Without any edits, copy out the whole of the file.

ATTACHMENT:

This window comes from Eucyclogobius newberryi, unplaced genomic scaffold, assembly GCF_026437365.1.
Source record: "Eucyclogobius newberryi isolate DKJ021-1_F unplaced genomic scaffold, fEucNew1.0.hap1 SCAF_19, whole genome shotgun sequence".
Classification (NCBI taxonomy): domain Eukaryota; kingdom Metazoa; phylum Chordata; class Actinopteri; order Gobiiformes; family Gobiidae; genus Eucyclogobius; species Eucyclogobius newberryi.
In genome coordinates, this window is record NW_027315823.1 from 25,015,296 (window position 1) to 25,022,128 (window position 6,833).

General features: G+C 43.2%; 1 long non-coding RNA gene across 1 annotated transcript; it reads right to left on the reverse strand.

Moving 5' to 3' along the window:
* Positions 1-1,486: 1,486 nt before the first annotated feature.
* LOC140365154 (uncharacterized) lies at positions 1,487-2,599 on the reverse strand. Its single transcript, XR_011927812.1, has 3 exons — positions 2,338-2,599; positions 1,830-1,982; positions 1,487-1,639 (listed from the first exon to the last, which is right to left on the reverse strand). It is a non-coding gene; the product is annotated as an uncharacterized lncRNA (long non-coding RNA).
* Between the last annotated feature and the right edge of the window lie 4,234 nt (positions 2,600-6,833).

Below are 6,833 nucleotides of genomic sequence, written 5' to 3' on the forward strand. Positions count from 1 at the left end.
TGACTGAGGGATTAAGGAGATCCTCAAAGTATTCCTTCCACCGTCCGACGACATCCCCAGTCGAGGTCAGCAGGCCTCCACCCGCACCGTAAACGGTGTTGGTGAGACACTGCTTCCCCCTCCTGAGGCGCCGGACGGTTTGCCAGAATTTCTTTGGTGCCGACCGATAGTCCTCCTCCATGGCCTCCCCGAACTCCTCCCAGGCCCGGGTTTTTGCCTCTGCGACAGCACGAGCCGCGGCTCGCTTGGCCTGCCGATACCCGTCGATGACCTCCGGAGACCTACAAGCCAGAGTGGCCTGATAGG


This window comes from Eucyclogobius newberryi, unplaced genomic scaffold, assembly GCF_026437365.1.
Source record: "Eucyclogobius newberryi isolate DKJ021-1_F unplaced genomic scaffold, fEucNew1.0.hap1 SCAF_19, whole genome shotgun sequence".
Classification (NCBI taxonomy): domain Eukaryota; kingdom Metazoa; phylum Chordata; class Actinopteri; order Gobiiformes; family Gobiidae; genus Eucyclogobius; species Eucyclogobius newberryi.
In genome coordinates, this window is record NW_027315823.1 from 25,015,296 (window position 1) to 25,022,128 (window position 6,833).

General features: G+C 43.2%; 1 long non-coding RNA gene across 1 annotated transcript; it reads right to left on the reverse strand.

Moving 5' to 3' along the window:
* Positions 1-1,486: 1,486 nt before the first annotated feature.
* LOC140365154 (uncharacterized) lies at positions 1,487-2,599 on the reverse strand. Its single transcript, XR_011927812.1, has 3 exons — positions 2,338-2,599; positions 1,830-1,982; positions 1,487-1,639 (listed from the first exon to the last, which is right to left on the reverse strand). It is a non-coding gene; the product is annotated as an uncharacterized lncRNA (long non-coding RNA).
* Between the last annotated feature and the right edge of the window lie 4,234 nt (positions 2,600-6,833).

Below are 6,833 nucleotides of genomic sequence, written 5' to 3' on the forward strand. Positions count from 1 at the left end.
TGACTGAGGGATTAAGGAGATCCTCAAAGTATTCCTTCCACCGTCCGACGACATCCCCAGTCGAGGTCAGCAGGCCTCCACCCGCACCGTAAACGGTGTTGGTGAGACACTGCTTCCCCCTCCTGAGGCGCCGGACGGTTTGCCAGAATTTCTTTGGTGCCGACCGATAGTCCTCCTCCATGGCCTCCCCGAACTCCTCCCAGGCCCGGGTTTTTGCCTCTGCGACAGCACGAGCCGCGGCTCGCTTGGCCTGCCGATACCCGTCGATGACCTCCGGAGACCTACAAGCCAGAGTGGCCTGATAGG